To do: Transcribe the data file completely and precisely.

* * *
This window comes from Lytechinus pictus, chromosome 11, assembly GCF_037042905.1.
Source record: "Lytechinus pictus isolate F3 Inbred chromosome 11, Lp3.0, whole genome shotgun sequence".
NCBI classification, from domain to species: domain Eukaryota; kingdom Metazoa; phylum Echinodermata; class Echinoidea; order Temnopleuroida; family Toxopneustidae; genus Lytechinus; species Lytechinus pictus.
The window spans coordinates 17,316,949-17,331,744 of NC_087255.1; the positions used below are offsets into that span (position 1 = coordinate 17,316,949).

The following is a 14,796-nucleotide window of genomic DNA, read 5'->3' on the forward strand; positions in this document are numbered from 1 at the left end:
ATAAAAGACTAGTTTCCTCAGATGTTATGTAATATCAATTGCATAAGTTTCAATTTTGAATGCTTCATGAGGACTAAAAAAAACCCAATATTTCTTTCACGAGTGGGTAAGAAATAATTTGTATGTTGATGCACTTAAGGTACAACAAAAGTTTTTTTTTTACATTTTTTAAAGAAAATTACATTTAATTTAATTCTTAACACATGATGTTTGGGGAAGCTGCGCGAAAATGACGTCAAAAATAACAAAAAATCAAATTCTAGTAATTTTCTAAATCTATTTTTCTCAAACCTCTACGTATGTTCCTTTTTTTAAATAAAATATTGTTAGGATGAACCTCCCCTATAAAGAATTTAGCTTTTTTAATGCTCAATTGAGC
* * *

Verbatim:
This window comes from Lytechinus pictus, chromosome 11, assembly GCF_037042905.1.
Source record: "Lytechinus pictus isolate F3 Inbred chromosome 11, Lp3.0, whole genome shotgun sequence".
NCBI classification, from domain to species: domain Eukaryota; kingdom Metazoa; phylum Echinodermata; class Echinoidea; order Temnopleuroida; family Toxopneustidae; genus Lytechinus; species Lytechinus pictus.
The window spans coordinates 17,316,949-17,331,744 of NC_087255.1; the positions used below are offsets into that span (position 1 = coordinate 17,316,949).

The following is a 14,796-nucleotide window of genomic DNA, read 5'->3' on the forward strand; positions in this document are numbered from 1 at the left end:
ATAAAAGACTAGTTTCCTCAGATGTTATGTAATATCAATTGCATAAGTTTCAATTTTGAATGCTTCATGAGGACTAAAAAAAACCCAATATTTCTTTCACGAGTGGGTAAGAAATAATTTGTATGTTGATGCACTTAAGGTACAACAAAAGTTTTTTTTTTACATTTTTTAAAGAAAATTACATTTAATTTAATTCTTAACACATGATGTTTGGGGAAGCTGCGCGAAAATGACGTCAAAAATAACAAAAAATCAAATTCTAGTAATTTTCTAAATCTATTTTTCTCAAACCTCTACGTATGTTCCTTTTTTTAAATAAAATATTGTTAGGATGAACCTCCCCTATAAAGAATTTAGCTTTTTTAATGCTCAATTGAGC